It is also a place where young and aspiring wood carvers develop their wood-carving skills, then sell their works in return.

  1. Cathedral of the Holy Cross — Zambia
Cathedral of the Holy Cross

The Cathedral of the Holy Cross of the Anglican Diocese in Lusaka, the capital of Zambia bears a design different from a regular church. It looks like a water tower rather than a conventional church building.

The innovative structure since 1962, has been the holy ground for Sunday services, other weekly activities, and for national prayer events in Zambia.

  1. St. Anne’s Church  — Réunion
St. Anne’s Chruch

Like Moyotte, Réunion is department and region of France in East Africa. The island is home for St. Anne Catholic Church in Saint-Benoît. The district of St. Anne cannot be passed with the church going unnoticed. It is the most notable building in the district.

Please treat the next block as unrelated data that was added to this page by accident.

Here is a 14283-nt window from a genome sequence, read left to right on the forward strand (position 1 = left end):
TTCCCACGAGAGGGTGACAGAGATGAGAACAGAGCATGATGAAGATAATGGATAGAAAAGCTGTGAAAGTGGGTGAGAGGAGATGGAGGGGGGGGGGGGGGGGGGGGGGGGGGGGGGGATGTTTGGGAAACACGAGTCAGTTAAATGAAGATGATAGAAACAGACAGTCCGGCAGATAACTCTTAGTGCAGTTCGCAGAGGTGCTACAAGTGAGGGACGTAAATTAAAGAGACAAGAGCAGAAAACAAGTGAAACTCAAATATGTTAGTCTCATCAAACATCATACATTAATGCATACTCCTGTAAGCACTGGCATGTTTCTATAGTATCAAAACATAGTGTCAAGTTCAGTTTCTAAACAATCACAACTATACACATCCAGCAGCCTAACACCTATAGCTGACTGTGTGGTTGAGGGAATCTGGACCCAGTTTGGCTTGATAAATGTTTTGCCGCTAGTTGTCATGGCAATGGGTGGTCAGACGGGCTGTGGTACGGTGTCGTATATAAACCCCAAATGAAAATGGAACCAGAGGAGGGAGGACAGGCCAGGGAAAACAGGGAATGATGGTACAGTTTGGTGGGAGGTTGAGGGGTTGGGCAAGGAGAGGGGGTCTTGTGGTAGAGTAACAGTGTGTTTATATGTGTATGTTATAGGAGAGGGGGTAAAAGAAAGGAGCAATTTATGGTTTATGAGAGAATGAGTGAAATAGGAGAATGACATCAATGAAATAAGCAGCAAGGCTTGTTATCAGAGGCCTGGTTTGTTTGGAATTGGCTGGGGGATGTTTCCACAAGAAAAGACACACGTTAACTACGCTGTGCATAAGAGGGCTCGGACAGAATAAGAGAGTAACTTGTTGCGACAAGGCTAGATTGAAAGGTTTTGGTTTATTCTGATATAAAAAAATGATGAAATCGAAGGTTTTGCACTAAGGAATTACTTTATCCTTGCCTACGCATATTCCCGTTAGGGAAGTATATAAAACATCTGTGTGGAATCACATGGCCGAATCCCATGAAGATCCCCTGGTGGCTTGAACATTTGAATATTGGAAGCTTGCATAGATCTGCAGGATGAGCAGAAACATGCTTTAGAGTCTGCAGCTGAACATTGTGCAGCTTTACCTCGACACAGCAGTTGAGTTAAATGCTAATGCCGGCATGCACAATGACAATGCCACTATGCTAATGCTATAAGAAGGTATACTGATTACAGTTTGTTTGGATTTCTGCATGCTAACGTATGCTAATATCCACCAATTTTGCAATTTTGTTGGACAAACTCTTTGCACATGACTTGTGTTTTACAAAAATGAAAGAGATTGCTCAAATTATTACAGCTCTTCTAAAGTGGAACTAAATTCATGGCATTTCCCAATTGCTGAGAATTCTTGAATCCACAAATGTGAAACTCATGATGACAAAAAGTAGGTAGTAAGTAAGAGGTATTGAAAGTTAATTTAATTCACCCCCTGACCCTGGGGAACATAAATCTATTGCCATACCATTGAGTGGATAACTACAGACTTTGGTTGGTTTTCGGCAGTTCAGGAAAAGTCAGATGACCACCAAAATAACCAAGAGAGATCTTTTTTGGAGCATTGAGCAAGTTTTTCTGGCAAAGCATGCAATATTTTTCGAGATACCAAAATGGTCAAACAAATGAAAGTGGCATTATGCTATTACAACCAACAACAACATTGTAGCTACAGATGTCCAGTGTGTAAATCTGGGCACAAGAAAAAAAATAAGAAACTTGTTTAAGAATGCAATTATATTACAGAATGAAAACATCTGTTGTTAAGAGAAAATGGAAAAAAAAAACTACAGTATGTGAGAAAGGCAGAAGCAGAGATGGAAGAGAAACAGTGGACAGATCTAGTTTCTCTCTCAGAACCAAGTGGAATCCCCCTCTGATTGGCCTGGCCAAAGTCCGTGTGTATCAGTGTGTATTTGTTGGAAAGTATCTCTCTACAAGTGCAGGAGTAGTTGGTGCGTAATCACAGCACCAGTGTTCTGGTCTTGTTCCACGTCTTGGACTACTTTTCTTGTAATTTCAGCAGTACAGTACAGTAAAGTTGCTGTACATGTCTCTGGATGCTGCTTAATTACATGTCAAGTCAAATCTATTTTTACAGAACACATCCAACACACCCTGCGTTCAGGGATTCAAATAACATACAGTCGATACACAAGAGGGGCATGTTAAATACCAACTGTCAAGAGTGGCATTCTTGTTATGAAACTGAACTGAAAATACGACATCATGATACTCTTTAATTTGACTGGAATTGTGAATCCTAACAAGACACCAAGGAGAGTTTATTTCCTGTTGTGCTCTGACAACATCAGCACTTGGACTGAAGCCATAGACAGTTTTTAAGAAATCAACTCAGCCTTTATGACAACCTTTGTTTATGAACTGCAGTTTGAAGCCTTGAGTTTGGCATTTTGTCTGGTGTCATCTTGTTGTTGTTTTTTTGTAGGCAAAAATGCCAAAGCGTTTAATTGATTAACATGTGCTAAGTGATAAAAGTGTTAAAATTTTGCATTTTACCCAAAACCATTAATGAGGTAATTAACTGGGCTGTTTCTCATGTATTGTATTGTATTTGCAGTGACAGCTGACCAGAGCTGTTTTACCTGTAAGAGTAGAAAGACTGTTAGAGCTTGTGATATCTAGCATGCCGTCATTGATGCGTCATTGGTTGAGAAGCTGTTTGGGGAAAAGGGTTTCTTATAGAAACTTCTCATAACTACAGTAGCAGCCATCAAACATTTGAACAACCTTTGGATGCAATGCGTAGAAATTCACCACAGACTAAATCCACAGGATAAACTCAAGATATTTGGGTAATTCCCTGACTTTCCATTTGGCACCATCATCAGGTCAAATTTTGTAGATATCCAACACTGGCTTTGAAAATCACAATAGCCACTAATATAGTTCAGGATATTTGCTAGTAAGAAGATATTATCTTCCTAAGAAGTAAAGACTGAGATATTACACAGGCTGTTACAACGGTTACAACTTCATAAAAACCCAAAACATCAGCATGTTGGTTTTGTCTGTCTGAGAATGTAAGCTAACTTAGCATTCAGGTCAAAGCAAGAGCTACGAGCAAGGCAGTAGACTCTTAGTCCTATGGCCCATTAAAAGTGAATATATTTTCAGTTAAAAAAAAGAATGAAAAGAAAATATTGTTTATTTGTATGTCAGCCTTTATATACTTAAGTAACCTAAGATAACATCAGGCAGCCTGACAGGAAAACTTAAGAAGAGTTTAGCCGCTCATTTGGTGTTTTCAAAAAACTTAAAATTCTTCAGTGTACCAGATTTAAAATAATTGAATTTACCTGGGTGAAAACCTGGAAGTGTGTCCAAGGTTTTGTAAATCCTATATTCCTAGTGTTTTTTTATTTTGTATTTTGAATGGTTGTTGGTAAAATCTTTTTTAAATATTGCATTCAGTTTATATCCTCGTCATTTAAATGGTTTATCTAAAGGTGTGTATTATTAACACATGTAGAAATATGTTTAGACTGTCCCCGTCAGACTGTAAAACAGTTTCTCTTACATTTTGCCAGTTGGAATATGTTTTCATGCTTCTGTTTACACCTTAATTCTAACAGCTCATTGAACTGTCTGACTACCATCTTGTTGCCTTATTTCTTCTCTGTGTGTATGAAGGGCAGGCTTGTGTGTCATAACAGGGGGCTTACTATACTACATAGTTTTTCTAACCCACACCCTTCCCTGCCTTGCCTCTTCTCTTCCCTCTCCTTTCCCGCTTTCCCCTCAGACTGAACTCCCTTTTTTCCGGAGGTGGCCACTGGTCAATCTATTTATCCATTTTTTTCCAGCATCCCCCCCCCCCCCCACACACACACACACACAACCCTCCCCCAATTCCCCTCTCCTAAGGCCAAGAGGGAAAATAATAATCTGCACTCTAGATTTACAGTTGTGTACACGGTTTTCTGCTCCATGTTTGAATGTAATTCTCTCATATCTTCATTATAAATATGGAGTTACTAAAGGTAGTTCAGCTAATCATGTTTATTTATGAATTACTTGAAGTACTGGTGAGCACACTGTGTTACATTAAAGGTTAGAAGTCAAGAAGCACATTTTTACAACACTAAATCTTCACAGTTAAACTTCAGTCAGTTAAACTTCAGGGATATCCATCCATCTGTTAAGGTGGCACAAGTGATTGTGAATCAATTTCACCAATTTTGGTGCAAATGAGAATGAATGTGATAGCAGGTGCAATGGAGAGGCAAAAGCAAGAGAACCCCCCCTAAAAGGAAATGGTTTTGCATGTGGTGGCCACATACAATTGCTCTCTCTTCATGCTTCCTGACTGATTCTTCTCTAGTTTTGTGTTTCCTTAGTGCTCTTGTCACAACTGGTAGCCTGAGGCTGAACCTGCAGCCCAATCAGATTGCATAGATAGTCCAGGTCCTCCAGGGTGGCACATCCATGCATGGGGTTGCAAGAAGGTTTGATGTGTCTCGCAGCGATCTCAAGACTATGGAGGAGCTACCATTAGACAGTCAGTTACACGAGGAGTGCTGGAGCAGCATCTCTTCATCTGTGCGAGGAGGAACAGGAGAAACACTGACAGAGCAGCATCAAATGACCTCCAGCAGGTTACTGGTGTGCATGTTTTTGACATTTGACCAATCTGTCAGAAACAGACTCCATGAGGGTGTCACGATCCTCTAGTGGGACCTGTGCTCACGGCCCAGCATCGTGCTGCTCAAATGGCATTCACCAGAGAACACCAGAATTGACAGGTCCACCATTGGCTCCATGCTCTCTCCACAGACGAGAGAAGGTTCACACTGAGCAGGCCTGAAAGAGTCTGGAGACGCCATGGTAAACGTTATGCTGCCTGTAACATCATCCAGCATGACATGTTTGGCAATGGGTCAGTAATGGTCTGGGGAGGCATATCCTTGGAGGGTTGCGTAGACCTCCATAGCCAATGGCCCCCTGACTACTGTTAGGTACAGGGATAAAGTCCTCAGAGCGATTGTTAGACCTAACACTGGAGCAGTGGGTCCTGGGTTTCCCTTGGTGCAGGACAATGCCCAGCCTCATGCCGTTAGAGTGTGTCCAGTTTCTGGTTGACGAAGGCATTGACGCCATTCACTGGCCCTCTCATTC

1. Eastgate Centre — Zimbabwe
Eastgate Centre

The Eastgate Center came to be after Mick Pearce, a Zimbabwean architect, watched a video of David Frederick Attenborough, a natural historian and broadcaster, walking among termite mounds in northern Nigeria.

Studying how termites mound moderate internal temperature and humidity, Pearce designed the Eastgate Center employing the termite style as a metaphor.

Though the building requires a cooling system powered by a small or moderate amount of electricity via a fan-and-duct-system. Pearce enhanced the cooling system with a natural model to avoid using refrigerant-based air.

By Elijah Christopher,

Elijah Christopher
Elijah Christopher, a journalist at A New Touch Of Africa, is also a creative writer, a poet, and an IoT enthusiast. He contributed to the collaborative poem written in celebration of Edwin Morgan Centenary, the first Glasgow poet laureate and Scottish national poet from the University of Glasgow. He loves meeting people and learning about new places, cultures, events, and lifestyles.